Saturday, 1 January 2011

New Year's Day

"Well, that'll learn him!" I can almost hear the grizzly badgers in my former churches after both the Queen's Christmas Day message and the Archbishop of Canterbury's New Year message today on the subject of the 400th anniversary of the Authorised (or King James', as it seems fashionable to call it) Version of The Bible. I raised great ire in some quarters by introducing a dynamic equivalent translation, the Good News Version, for use in church. In fact it was not done without consultation or off my own bat, but vicars exist to stop the buck.

My answer was to point to William Tyndale, the first English translator of the Bible. I like this lively description, by Alice Brewer, apparently aged 10, in the Tyndale Archive: "To a 15th century farmer, the Bible was just a big book full of unreadable words and made-up rules. This was because priests in those times insisted on the Bible being in Latin. They said the Bible was a holy book, and shouldn’t be allowed to be read by any old sinful peasant. Really, they wanted it to be in a language only they could understand so they could make up a bunch of silly laws to suit themselves, then get away with it by saying "It says so in the Bible." They thought no-one would ever know different, and no-one would ever try and reveal the truth. And no-one did, until Tyndale came along...." (

From the Tyndale archive
Having taught English for many years I'm aware that for all the beauty of the 17th-century prose, much of the AV is actually inaccessible to the average reader - who's much more likely to read and understand The Sun or The Mirror than The Telegraph or The Independent. And the Bible contains good news for all people. When challenged by a grouchy priest one day, Tyndale's reputed reply was, "If God spare my life, before very long I shall cause a plough boy to know the scriptures better than you do!" In the end he was martyred for his work, but he had set in motion a tradition of putting the Bible within the reach of everyone who could read, of which the placing of the Authorised Version in every church in the land, was the fruit.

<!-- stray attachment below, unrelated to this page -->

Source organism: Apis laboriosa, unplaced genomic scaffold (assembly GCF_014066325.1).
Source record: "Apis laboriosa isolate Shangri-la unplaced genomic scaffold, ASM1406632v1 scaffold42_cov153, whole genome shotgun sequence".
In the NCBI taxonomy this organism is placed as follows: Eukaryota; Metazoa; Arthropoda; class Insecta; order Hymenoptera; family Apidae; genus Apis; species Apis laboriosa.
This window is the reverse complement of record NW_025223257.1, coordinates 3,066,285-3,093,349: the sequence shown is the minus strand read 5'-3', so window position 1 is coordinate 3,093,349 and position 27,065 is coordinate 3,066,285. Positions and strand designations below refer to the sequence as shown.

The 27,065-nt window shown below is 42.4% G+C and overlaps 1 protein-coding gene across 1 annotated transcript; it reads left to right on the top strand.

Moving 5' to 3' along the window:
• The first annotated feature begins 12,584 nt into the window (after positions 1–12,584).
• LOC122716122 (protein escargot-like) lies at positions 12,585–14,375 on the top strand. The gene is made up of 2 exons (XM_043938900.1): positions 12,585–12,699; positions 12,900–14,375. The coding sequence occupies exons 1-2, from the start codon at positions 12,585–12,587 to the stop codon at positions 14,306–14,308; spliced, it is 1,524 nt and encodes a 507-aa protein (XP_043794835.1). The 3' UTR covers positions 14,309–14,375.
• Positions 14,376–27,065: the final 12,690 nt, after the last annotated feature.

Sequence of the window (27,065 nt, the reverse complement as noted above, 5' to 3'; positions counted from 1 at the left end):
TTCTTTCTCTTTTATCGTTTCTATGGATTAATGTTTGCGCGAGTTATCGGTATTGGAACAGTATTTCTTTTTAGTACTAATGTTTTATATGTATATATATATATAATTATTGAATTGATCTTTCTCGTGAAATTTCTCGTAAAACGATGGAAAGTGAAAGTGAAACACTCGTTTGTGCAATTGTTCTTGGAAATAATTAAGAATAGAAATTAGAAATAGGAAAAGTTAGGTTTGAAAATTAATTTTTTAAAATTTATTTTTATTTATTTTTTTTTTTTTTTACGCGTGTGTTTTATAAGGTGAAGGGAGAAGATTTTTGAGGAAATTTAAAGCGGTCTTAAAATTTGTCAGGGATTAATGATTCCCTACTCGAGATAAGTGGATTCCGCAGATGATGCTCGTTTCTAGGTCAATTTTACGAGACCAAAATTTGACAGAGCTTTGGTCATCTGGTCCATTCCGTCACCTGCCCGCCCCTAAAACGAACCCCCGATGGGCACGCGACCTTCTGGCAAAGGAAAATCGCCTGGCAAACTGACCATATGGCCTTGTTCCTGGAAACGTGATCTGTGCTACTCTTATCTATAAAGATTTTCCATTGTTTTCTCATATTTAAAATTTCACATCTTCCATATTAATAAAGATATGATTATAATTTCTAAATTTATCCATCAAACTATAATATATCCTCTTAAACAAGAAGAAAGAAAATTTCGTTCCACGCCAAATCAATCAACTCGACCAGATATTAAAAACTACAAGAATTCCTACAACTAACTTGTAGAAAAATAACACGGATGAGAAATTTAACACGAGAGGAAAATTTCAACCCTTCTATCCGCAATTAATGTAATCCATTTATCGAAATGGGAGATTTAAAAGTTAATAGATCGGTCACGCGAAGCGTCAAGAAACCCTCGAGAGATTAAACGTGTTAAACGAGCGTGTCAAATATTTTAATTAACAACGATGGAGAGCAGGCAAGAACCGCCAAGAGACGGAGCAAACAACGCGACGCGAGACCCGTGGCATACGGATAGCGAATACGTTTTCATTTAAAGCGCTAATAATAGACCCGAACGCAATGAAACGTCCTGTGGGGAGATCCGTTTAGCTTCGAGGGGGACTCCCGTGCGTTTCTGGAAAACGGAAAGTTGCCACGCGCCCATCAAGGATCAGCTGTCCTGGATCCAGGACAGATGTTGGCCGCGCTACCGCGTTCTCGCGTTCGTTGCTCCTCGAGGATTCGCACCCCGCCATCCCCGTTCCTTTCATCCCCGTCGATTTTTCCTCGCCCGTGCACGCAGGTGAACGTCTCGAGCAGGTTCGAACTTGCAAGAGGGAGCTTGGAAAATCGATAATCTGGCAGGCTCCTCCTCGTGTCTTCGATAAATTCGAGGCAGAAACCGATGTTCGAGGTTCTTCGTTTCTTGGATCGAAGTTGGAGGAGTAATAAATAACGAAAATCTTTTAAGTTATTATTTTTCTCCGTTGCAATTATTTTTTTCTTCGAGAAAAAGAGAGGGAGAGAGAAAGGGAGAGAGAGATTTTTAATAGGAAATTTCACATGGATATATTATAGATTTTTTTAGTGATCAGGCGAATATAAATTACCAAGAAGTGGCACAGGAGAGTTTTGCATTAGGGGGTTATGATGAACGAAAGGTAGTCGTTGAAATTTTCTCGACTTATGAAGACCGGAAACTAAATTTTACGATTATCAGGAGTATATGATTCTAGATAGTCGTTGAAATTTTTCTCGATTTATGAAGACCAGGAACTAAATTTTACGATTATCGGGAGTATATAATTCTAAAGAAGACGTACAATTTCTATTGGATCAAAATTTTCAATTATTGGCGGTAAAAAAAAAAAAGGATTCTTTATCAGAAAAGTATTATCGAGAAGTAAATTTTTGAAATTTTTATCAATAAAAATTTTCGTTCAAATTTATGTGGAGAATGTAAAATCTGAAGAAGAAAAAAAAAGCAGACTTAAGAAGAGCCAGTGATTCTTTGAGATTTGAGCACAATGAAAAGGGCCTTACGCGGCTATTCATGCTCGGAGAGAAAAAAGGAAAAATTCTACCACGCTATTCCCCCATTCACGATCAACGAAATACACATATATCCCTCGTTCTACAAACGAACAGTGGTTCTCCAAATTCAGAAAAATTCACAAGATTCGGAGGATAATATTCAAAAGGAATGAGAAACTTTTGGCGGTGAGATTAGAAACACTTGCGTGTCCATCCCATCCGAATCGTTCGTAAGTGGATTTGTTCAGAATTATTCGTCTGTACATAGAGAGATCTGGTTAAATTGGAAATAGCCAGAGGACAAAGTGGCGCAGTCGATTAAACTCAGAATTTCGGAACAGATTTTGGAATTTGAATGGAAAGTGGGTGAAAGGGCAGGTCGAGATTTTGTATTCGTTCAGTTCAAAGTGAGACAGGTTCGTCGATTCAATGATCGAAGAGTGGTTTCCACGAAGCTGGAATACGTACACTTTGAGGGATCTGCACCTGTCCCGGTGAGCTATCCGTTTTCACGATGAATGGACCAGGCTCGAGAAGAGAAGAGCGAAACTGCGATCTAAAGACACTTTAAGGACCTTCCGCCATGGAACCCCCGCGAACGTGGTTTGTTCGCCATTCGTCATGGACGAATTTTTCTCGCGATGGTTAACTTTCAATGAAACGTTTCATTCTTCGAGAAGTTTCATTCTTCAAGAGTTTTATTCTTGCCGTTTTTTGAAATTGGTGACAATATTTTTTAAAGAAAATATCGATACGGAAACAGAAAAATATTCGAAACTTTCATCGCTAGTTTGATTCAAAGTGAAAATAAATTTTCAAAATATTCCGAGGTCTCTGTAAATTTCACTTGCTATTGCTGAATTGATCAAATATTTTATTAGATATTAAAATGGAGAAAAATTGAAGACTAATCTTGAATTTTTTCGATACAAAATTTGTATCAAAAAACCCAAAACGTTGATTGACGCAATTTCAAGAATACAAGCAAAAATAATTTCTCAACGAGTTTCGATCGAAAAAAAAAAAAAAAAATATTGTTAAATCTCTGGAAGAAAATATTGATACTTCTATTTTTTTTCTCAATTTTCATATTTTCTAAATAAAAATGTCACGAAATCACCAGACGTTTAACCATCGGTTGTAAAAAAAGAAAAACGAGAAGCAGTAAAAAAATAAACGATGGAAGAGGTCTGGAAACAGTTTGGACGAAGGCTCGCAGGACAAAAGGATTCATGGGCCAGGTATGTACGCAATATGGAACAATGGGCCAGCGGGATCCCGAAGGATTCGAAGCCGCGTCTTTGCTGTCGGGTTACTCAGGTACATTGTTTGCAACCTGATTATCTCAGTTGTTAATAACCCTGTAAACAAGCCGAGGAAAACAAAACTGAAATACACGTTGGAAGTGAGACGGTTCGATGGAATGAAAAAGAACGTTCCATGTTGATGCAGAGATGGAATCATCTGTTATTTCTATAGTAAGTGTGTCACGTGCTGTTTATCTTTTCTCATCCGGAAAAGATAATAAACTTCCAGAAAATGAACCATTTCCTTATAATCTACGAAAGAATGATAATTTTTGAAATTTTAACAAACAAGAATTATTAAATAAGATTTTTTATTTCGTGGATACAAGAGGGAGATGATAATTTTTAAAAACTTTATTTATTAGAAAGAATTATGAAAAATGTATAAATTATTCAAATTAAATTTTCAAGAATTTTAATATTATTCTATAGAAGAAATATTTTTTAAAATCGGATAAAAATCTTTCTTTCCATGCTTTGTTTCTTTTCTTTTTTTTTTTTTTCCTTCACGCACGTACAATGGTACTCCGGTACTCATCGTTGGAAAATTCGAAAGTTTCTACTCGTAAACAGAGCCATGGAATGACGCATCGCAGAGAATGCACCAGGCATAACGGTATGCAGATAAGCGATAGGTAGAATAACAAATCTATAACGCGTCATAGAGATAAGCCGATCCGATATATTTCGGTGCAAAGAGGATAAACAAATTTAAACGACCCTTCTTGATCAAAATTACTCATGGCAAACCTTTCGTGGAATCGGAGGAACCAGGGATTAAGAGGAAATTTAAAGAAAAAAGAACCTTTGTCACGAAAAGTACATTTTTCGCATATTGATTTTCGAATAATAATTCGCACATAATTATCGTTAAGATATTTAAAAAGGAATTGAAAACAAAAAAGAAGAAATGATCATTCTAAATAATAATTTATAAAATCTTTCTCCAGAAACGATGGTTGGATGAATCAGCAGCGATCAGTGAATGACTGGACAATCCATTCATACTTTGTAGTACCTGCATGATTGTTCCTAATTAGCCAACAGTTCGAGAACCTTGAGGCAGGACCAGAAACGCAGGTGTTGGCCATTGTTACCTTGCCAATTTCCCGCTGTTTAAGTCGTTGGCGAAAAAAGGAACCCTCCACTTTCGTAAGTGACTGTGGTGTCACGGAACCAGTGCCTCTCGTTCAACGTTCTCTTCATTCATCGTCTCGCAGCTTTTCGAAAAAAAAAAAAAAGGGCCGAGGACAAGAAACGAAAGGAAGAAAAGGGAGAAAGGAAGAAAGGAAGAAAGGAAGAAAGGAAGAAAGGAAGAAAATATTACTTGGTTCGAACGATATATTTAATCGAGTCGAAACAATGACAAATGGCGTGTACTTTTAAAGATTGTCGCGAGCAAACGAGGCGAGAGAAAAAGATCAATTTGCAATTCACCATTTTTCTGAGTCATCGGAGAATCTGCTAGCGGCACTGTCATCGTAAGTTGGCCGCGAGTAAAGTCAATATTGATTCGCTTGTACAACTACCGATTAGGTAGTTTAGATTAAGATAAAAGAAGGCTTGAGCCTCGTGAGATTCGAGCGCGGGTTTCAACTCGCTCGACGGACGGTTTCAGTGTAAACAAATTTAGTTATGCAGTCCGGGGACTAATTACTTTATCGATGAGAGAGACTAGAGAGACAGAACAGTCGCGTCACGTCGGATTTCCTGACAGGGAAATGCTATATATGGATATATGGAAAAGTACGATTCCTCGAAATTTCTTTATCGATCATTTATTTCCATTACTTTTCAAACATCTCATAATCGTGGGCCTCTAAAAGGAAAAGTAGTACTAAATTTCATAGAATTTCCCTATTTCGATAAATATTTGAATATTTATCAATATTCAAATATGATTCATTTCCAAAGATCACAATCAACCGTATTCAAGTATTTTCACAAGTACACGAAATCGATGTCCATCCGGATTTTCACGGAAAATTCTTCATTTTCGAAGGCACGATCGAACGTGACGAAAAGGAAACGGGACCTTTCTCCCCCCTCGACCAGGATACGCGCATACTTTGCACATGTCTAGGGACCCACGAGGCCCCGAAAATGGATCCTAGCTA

One of my favourite verses which I still prefer in that version over any other is: Whatsoever things are true, whatsoever things are honest, whatsoever things are just, whatsoever things are pure, whatsoever things are lovely, whatsoever things are of good report; if there be any virtue, and if there be any praise, think on these things.' Might be a good motto for this year.

However the fact that there are versions which are now more comprehensible to people at large does not diminish or undermine the unique importance of the AV. Its influence on language, literature, culture, ethics and in fact on the whole of our heritage is unparalleled. But Rowan Williams pointed out its most significant contribution, which he summarised as: "for people to make sense of their lives, it helps to have a strongly defined story in the background, that tells us that we all matter" - whether we feel it or not, and whatever our circumstances. As well as referring to the Psalms, he showed us the words, "For God so loved the world... that he gave his only begotten Son." That is why we all matter.

I trust you enjoy 2011 and know, without doubt, that you matter, you are infinitely significant.


  1. You don't have to use archaic language to get your message across - Limericks can be just as effective!

  2. I missed it on Sunday, but particularly enjoyed the one about Messrs Dawkins and Hawking. Not very good theology, but nice point!

  3. I shouldn't take a 10 year old's account of history too seriously. Poor girl. On point of fact, Tyndale was beaten to being first translator of the bible into English by the Venerable Bede in the seventh century and by plenty of others (including Wyclif) subsequently.

    Tyndale's translation was - however - significant for working from Greek and Hebrew, coinciding with the advent of the printing press, and incorporating reformist theology, which irked church authorities.

  4. Poor patronising old man! I merely said I liked her description, not that I endorsed her every word. I was, believe it or not, aware of Tyndale's predecessors (including Coverdale). As you say, they didn't go back to the original languages. My point was Tyndale's about making Scripture accessible to the ordinary punter, which academics and vested interests did not and do not approve of.

  5. I love the poetry of the King James but realise that much of it is meaningless in this day and age and cannot understand those who reject 'modern' versions. Words change their meanings - I never sing, in the harvest hymn, " All our WANTS He doth provide" because it conjures up pictures of the modern child moaning "I want...I want"; I sing "All our NEEDS He doth provide" and it's just too bad if it wrong-foots those in front of me. Not that they haven't all moved by now ..........